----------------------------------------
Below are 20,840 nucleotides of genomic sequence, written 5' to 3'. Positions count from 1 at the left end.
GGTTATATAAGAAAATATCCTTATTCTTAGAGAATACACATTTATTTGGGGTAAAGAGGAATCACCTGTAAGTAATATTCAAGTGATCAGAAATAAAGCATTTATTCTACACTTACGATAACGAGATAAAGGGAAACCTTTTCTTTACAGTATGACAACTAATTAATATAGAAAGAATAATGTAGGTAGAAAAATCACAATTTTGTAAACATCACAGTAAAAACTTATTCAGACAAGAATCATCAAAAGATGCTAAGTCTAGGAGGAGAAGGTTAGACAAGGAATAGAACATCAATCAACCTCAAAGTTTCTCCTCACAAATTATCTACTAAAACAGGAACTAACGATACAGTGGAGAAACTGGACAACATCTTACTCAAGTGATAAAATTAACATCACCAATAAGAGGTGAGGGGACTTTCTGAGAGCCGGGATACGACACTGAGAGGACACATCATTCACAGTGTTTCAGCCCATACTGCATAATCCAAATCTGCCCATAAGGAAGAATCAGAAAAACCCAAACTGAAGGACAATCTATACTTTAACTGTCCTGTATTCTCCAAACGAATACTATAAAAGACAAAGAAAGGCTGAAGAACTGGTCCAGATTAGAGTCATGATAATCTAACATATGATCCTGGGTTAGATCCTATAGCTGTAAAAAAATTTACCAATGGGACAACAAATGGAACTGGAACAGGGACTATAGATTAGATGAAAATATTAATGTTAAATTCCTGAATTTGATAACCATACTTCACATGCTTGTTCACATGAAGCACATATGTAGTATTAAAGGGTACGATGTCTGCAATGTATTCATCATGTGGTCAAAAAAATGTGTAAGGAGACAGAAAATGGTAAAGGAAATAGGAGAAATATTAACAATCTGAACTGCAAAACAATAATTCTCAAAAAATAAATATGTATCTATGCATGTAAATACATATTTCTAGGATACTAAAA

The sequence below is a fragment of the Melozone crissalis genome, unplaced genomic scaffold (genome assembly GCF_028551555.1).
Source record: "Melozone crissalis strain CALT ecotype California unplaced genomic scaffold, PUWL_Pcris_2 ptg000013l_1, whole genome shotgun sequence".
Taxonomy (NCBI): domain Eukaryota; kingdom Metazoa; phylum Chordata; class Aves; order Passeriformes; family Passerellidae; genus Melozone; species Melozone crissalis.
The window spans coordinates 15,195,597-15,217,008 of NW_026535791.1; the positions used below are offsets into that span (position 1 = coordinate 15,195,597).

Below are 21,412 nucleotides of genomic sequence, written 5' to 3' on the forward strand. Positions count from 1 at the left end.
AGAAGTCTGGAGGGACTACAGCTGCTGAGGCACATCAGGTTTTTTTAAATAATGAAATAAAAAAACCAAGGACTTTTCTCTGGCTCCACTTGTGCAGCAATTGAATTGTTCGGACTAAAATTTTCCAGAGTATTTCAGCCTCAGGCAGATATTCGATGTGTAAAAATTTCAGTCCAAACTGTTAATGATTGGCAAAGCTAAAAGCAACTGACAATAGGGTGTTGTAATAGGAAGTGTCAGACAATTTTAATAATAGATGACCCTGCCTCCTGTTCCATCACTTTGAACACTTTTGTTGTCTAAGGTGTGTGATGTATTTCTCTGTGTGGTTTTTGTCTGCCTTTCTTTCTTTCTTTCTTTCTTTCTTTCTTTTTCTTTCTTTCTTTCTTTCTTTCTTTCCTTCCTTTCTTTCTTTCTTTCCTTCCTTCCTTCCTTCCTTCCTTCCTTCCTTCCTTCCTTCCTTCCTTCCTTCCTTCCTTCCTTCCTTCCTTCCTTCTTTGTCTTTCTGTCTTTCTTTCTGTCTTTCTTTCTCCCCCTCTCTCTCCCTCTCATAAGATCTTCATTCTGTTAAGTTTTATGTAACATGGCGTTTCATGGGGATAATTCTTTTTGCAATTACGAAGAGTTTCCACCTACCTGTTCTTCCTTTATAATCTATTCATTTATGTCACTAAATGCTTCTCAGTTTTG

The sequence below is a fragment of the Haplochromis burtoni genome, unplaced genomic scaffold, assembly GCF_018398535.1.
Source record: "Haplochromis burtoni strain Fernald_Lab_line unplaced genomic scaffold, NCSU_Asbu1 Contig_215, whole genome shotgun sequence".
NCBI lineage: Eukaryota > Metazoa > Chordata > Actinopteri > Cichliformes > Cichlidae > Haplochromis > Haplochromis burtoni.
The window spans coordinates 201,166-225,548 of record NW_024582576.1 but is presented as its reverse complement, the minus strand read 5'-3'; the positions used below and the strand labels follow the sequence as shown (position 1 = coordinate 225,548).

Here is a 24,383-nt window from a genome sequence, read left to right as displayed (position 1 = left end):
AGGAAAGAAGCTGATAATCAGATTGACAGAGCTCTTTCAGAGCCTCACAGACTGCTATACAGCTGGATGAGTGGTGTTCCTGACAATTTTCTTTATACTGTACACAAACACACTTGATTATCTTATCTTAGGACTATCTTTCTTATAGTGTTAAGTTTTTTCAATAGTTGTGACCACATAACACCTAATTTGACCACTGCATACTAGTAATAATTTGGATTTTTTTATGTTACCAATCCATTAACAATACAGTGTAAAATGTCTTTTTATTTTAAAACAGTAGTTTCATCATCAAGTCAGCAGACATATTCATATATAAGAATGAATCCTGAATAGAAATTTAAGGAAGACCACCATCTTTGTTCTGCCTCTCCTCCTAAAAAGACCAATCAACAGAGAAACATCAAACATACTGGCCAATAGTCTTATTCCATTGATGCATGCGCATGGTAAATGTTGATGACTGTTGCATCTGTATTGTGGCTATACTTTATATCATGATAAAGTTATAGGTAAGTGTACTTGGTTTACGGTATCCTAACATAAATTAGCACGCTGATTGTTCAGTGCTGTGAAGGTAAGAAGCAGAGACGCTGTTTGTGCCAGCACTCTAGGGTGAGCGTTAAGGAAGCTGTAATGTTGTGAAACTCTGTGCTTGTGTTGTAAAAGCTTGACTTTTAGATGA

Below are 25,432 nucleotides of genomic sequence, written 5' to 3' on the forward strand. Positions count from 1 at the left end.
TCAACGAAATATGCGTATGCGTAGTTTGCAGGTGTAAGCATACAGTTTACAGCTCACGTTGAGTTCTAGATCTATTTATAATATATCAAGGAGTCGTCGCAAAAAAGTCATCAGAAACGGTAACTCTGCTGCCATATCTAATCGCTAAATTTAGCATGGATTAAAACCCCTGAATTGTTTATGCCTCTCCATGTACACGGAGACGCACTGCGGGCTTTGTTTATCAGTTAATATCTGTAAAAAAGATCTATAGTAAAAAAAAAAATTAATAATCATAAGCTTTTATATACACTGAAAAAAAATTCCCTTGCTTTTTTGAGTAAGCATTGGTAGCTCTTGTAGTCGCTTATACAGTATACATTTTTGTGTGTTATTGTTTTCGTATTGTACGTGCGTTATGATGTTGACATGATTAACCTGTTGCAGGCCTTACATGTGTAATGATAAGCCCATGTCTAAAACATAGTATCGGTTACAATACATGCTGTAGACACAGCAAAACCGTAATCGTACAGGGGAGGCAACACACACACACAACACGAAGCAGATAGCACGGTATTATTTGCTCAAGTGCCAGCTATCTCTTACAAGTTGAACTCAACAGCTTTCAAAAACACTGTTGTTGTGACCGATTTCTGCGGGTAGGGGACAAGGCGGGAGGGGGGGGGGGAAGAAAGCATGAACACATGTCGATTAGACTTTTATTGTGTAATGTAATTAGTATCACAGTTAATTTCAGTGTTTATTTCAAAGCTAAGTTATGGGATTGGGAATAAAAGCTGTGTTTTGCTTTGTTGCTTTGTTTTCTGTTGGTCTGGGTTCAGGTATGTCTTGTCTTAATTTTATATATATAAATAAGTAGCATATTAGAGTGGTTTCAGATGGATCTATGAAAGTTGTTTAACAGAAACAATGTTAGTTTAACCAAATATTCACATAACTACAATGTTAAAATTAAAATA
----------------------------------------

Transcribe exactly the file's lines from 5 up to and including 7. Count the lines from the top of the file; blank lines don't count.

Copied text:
Taxonomy (NCBI): domain Eukaryota; kingdom Metazoa; phylum Chordata; class Aves; order Passeriformes; family Passerellidae; genus Melozone; species Melozone crissalis.
The window spans coordinates 15,195,597-15,217,008 of NW_026535791.1; the positions used below are offsets into that span (position 1 = coordinate 15,195,597).

Below are 21,412 nucleotides of genomic sequence, written 5' to 3' on the forward strand. Positions count from 1 at the left end.